Melanie Lynskey   Christopher Abbott   Blythe Danner   Julie White

HELLO, I Must Be Going


Todd Louis' film Hello I Must Be Going is exactly the kind of off beat romance film I really enjoy. This is about older women falling for the intensity of a younger guy. Melanie Lynskey has been acting in bit parts for decades. Most likely remember her, “I’m only here for the food” line as the ugly sister in Ever After. Lynskey has long been a sought after character actress of indie films. Lynskey was nominated for a Gotham award for her performance in this film. Hello I Must Be Going first debuted at Sundance earlier this year where it was nominated for the Grand Jury Prize.

​Amy (Lynskey) is recently divorced from a man she is still drawn too. In her mid-thirties and living with her parents for the time being, her mother (Danner) has given up on trying to encourage her to get a job, but begs her to simply change clothes for an important client dinner they are hosting at their house. Amy dresses appropriately, but when the conversation turns personal she excuses herself only to be followed by the client’s 19 year old son, who makes a very forward move on her. Amy feels rejuvenated and begins reluctantly spending time with Jeremy (Abbott), who lets his mother think he is gay so she can feel accepting.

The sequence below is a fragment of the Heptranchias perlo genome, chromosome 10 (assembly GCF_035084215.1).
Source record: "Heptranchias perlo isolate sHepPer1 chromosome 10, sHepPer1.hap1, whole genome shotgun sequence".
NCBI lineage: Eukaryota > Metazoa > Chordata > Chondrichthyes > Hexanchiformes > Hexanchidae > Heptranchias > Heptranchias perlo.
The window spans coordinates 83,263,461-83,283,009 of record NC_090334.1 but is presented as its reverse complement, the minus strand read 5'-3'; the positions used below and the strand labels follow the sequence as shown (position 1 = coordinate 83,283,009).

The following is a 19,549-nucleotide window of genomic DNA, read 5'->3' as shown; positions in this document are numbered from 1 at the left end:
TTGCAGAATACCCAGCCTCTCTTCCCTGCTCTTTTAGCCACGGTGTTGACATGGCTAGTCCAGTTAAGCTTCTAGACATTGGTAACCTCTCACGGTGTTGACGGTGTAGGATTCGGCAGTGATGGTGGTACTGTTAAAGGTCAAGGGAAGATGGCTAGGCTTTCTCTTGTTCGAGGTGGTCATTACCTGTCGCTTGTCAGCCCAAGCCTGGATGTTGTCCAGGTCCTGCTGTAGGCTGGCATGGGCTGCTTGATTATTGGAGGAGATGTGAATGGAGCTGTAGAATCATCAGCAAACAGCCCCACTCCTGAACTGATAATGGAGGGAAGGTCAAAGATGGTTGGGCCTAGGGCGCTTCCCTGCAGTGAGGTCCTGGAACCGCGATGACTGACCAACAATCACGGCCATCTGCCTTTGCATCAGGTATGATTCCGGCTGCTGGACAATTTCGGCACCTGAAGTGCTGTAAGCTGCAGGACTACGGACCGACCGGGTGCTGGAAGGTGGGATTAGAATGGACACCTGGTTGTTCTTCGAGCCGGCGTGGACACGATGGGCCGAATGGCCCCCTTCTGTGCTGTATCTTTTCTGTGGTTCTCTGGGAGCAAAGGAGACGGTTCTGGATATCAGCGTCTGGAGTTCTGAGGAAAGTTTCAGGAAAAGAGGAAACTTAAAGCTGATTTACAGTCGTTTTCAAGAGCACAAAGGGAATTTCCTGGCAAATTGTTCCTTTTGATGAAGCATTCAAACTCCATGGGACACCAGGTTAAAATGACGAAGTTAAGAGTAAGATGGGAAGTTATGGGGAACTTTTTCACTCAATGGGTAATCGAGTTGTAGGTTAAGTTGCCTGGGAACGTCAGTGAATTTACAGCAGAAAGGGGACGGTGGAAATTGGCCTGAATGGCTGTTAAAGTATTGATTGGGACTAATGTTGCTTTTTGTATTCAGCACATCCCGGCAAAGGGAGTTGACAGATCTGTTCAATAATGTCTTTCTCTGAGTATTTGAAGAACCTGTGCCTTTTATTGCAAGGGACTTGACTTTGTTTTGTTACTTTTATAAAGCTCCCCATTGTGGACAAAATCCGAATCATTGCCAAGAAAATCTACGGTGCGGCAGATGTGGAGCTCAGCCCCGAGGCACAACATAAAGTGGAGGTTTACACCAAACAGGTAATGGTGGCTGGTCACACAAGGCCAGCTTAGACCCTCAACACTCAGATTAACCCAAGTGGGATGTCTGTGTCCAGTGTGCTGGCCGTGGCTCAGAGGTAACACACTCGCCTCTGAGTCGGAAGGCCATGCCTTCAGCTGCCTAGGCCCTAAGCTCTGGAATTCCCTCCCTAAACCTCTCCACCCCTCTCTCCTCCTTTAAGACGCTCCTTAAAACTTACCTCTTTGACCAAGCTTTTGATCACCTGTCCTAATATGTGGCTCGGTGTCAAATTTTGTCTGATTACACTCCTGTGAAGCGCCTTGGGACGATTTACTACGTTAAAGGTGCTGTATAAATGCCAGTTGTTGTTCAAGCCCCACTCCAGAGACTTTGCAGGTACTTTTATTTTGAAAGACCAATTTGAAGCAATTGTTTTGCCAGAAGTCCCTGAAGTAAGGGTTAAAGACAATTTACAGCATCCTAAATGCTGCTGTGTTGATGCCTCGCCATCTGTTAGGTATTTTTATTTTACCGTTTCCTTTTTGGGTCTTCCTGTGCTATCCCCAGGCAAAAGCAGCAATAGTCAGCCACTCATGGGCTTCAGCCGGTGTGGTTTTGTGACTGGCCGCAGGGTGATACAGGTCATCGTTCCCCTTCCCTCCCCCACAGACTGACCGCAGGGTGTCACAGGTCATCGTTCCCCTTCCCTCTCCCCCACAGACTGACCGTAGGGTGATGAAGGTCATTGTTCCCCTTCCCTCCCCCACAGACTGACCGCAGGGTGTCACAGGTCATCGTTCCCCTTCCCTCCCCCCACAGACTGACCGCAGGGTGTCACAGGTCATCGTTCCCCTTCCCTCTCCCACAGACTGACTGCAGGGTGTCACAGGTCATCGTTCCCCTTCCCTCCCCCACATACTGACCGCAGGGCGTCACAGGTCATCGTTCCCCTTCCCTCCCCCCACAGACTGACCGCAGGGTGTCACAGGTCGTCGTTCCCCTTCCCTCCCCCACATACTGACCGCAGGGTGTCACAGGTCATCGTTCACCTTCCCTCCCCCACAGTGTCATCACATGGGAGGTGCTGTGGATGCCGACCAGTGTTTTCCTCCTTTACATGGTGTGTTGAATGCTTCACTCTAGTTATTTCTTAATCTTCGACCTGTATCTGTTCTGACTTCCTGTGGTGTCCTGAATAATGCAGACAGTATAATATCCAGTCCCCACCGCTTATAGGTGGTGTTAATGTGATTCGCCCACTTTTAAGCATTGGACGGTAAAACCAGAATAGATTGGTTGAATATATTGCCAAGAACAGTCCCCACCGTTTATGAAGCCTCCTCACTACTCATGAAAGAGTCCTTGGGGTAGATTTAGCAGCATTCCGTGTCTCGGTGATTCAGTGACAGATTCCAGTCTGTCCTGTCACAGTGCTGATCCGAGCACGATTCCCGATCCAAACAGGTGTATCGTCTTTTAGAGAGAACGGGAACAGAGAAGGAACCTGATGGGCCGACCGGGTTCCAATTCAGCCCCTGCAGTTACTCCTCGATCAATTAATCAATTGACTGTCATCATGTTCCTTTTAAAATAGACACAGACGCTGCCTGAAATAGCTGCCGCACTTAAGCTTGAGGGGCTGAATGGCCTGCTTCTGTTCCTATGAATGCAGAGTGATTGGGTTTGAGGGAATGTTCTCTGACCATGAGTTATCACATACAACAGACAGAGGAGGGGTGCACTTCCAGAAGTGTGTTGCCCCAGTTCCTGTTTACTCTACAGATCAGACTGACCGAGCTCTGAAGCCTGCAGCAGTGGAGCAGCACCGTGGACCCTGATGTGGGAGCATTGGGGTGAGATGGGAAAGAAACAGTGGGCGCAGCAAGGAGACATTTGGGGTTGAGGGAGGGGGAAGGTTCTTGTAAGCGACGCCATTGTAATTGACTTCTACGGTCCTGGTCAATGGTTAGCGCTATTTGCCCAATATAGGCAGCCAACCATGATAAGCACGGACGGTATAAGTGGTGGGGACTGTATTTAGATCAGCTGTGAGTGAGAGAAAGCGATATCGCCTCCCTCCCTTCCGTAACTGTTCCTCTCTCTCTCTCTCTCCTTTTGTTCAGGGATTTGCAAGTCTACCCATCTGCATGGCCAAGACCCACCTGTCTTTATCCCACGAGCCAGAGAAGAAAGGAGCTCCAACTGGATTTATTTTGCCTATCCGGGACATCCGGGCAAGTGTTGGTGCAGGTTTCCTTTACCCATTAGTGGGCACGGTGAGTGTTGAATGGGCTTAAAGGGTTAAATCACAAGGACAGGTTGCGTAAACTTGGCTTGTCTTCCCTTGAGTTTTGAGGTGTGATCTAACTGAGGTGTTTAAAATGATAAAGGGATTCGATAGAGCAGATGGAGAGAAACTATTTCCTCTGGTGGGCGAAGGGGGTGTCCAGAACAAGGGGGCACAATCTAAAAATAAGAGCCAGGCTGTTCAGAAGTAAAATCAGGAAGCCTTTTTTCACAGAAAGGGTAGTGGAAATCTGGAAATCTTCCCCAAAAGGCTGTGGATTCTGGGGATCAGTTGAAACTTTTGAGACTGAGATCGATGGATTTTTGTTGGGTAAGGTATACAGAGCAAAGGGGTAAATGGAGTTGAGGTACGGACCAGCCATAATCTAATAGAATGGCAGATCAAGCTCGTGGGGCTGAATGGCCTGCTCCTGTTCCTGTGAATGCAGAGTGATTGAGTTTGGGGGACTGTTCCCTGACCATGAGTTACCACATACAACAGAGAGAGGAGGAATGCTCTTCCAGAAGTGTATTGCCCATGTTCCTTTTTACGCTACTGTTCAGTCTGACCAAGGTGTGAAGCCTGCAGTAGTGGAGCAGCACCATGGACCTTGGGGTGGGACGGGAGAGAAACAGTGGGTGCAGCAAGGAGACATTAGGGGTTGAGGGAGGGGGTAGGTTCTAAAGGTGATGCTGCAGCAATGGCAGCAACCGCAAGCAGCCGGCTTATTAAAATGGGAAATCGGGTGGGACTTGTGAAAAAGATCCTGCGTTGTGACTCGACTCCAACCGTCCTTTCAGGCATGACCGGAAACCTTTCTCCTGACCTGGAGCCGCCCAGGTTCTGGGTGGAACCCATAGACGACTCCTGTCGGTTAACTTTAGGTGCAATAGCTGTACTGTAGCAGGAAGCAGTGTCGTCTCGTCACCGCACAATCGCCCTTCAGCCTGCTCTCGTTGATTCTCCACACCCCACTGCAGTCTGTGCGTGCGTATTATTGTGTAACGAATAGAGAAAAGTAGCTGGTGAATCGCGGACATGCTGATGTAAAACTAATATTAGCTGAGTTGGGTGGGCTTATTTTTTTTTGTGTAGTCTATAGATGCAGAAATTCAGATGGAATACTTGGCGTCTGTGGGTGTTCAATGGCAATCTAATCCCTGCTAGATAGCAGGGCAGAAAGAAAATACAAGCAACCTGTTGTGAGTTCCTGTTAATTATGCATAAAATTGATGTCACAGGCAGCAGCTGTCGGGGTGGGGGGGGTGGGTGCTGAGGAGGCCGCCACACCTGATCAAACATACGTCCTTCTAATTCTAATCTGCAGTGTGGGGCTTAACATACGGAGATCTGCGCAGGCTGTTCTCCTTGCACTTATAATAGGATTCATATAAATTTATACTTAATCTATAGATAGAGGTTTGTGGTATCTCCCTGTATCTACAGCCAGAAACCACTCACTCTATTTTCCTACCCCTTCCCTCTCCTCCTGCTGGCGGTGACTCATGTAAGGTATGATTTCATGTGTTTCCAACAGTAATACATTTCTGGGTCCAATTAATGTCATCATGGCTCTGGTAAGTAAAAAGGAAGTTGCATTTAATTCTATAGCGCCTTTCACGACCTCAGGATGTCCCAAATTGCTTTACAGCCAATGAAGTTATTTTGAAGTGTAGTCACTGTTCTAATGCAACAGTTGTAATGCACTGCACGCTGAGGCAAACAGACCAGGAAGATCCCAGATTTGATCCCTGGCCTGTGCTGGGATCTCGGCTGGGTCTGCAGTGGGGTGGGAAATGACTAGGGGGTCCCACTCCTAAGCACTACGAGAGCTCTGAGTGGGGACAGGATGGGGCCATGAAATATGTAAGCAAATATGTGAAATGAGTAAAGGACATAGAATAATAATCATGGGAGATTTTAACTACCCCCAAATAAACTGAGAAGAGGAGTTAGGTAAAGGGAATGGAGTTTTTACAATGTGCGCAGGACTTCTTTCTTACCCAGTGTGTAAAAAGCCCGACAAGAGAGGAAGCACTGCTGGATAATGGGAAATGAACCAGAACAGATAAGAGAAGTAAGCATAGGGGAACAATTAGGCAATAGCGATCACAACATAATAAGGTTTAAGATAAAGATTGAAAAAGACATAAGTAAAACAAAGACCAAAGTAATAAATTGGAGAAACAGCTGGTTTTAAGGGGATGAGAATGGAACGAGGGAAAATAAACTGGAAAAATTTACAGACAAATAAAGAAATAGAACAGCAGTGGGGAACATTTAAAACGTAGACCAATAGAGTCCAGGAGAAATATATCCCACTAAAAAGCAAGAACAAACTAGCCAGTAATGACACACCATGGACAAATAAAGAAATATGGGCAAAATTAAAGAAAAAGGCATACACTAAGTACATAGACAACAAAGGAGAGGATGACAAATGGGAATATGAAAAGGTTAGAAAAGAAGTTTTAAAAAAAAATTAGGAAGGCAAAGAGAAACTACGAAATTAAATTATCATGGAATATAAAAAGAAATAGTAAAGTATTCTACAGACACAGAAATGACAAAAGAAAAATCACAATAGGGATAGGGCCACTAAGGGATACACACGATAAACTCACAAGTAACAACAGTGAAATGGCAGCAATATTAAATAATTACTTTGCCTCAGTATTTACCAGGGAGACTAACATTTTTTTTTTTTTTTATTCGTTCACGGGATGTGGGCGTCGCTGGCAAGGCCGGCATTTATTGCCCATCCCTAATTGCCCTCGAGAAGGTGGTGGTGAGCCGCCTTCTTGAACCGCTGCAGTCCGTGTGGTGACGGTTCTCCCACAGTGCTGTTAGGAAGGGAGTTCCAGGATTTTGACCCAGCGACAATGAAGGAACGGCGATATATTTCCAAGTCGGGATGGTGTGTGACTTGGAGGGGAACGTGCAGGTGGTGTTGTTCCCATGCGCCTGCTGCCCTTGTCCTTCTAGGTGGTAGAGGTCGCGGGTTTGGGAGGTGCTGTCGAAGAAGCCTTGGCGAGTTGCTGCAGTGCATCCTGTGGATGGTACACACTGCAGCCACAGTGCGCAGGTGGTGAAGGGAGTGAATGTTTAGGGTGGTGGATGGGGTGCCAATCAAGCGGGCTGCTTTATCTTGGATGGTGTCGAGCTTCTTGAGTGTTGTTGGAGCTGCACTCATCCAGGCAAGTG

​This is one of those scripts that constantly surprised me as I watched it. Sarah Koskoff’s script doesn’t contain elaborate or really artistic dialogue, but the simplicity in these characters and the relationship between Amy and Jeremy really had me interested. Lynskey does a great job (although maybe a bit typecast) portraying this lazy, rich young woman who later in the film realizes that she has never actually been loved or appreciated. She clings to the marriage she had, explaining to 19 year old Jeremy that he doesn’t understand. Later she realizes that Jeremy is more of a man than anyone she knows.

​Abbott is one of the most charming newcomers I have seen on screen all year long. His childlike smiles hide the fact that Jeremy is very mature. Through almost a primal sexual relationship, these two people, both afraid of what their parents will think of them for different reasons, find each other at the right time. Jeremy’s mother, not realizing what she is saying

Final Thought – This filmed charmed me from the writing to the performances. Just the right amount of crazy.

 By: Dustin Chase

Grade B+